Interview with Fiddlin' Frenchie Burke in Llano, TX, 2010

© 2010 / Bruno Michel; Fotos Bruno Michel


Almost every small town in Texas has it's own Country Opry. In the city of Llano, the Opry is located at the historic LanTex Theater. Usually, an Opry features a concert every month. And sometimes you get to hear acts, for which you'd have to pay quite some fees elsewhere. Tracy Pitcox, the driving force of the Heart Of Texas Country Music Association, is serving several Oprys with acts who call the label Heart Of Texas Records their home.

Fiddlin' Frenchie Burke, born Leon Burke in Kaplan, Louisiana, lives in Texas for many years. So it was only a matter of time until he'd show up for a gig close to our home. Llano is about an hour's drive from our place. A great opportunity to spend a Saturday night and do an interview.

BM: Frenchie, itís almost forty years since you published your first album. I guess the title was Fiddliní Frenchie Burke and the outlawsÖ
FB: Ö.1975Ö

BM:Öhow in your opinion has the business changed since then?
FB: Everything's changed. The people, the attitudes. We older folks are fading away, younger ones take over. They donít play the country anymore that Iím used to. Itís changed so much. I like my era better of course. I think, George Strait and Alan Jackson said it all in their song Murder On Music Row.

BM: In May you had the Fiddliní Frenchie Burke Music Festival. We had a Texas Music Jam event shortly after near our hometown, where hardly anyone showed up. How do you
make your event so successful?
FB: Work and advertising, a lot of. Even George Strait needs to advertise his gigs. This is our seventh year and we donít charge cover charge at all. Itís all paid by sponsors from the area. That means nobody makes money. Our volunteers go through the neighbor towns and put up posters. All they get is a meal and a meeting with the artists.

BM: Isnít that whatís missing today? The love for the music? You mention that you donít charge people to come see you and your friends. I think most of the events today are about business and money and not about music.
FB: Yes, Sir. Of course, I live in Lytle, Texas and therefore people know my name around here. We had over sixthousand people this year. In our first, we started off with one stage, running from 2pm to 10pm. This year we ran from 11am to 10pm with three stages. The vendors are growing, too., just by word of mouth and our regular advertising.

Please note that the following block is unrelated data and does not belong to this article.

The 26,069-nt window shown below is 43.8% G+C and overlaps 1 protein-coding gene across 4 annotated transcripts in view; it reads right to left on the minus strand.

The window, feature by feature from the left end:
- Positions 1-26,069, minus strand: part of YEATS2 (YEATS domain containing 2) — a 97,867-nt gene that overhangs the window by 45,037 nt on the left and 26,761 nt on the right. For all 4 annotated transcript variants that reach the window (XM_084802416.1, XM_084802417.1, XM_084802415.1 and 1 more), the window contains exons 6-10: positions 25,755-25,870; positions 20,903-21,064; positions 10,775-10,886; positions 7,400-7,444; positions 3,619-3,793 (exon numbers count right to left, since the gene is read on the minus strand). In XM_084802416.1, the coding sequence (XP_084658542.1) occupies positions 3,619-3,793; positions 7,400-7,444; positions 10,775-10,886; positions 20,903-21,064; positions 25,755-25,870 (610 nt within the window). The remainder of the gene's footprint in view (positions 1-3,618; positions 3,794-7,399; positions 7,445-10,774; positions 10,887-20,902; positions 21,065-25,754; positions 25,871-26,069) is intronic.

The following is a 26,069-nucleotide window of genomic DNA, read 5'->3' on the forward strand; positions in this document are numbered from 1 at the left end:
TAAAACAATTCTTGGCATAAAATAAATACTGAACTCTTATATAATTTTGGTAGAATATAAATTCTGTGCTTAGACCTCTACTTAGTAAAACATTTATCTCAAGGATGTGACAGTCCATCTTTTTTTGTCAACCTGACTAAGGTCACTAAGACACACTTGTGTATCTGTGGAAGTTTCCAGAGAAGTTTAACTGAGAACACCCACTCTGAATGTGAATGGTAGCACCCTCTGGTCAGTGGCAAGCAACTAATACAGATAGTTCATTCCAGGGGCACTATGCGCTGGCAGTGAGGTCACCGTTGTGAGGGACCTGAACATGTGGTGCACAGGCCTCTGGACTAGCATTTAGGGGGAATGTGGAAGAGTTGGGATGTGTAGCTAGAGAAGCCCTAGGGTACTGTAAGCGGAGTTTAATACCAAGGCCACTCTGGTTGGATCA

BM: Where is the difference between the Frenchie Burke Iím talking to now and the Frenchie Burke on stage?
FB: Iím kinda laid back off stage while I am very active on stage. I have fourteen grandkids, and my wife and I are raising two of them. One is eight and oneís gonna be ten. That keeps me busy. But otherwise thereís not much difference, I am always entertaining people, no matter what. We have coffee at a local restaurant every morning and I always come up with some new jokes.

BM: You also toured the world outside the US. What makes the difference between a European audience and one from the US?.
FB: Itís hard to tell. When I was at the Trucker Festival in Germany, I noticed that almost everyone in that tent had never heard of me. But once I started my music and moved between the audience while playing, they went crazy. Over here, they mostly know my name and what they can expect. But they hardly have to get the security
guards to calm down folks like they had to in Germany. Other than that, there is no difference in people who love music and having fun. Well, maybe the language. I remember the second time I was at that festival, they had a Hungarian band playing and singing country music as if they were from the US. But off stage, none of them understood a single word of English.

BM: If you wouldnít have had a career as a fiddler, what would your profession be today?
FB: I would be retired Military. My dad was a carpenter. I did some of that but wasnít really good at it. Musicís been my life since 1963. Iíve been on the road ever since.

BM: What would you like people to remember you for in fifty years from now?`
FB: First of all that I was a nice guy. I was sober, didnít take any dope. And then that I was an entertainer. One time, a guy about my age told me: "Mr. Burke, Johnny Gimble is the best fiddle player I ever heard. But you, Sir, are the best fiddle player I ever saw." Isnít that a compliment. I told this to Gimble one day and he said: "Well, heís right, I can play better than you but I canít jump up and down as you do while playing."

BM: You played with many great artists. Is there someone you would still like to share the stage with?
FB: Hard to say. I played with so many people. Ray Price, Charlie Daniels, Johnny Bush, Jimmy Dickens. I really canít think of anyone right now.

You ever played with Doug Kershaw?
FB: Oh yeah, at the Charlie Daniels Celebrity Golf Classics. We are actually competing because we do the same thing. People donít like that too much. But heís a great guy. And heís making more money than I am because heís playing all these casinos. He married a rich lady from Colorado and they live out on a ranch. But heís still working the casinos, thatís all he has to do.

BM: Which three things would you take on a lonesome island?
FB: My wife and my two grandkids that weíre raising.

BM: If you were to interview Frenchie Burke, which question would you ask him that I did not?
FB: You pretty much covered it, I guess. Unless you would go into talking about the family and all that stuff. What people may not know, I also play a little guitar, not much, just enough to sing. Or that my step-grandfather taught me how to play the fiddle when I was eleven. By thirteen Iíve learned enough to be better than him.

BM: Thatís what we call a natural talent. Thank you so much for the interview.
FB: My pleasure, thank you.